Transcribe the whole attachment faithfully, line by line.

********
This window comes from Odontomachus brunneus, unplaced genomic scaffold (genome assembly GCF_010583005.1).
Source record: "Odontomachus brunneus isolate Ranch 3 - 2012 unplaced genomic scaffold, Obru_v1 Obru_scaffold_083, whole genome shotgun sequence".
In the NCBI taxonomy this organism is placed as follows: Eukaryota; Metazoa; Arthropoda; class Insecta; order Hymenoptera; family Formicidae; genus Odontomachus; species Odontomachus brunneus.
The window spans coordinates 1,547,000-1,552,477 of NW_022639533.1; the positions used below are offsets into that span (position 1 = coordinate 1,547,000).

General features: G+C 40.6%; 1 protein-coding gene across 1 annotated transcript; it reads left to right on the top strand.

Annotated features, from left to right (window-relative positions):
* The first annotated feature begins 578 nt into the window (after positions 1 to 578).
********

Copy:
This window comes from Odontomachus brunneus, unplaced genomic scaffold (genome assembly GCF_010583005.1).
Source record: "Odontomachus brunneus isolate Ranch 3 - 2012 unplaced genomic scaffold, Obru_v1 Obru_scaffold_083, whole genome shotgun sequence".
In the NCBI taxonomy this organism is placed as follows: Eukaryota; Metazoa; Arthropoda; class Insecta; order Hymenoptera; family Formicidae; genus Odontomachus; species Odontomachus brunneus.
The window spans coordinates 1,547,000-1,552,477 of NW_022639533.1; the positions used below are offsets into that span (position 1 = coordinate 1,547,000).

General features: G+C 40.6%; 1 protein-coding gene across 1 annotated transcript; it reads left to right on the top strand.

Annotated features, from left to right (window-relative positions):
* The first annotated feature begins 578 nt into the window (after positions 1 to 578).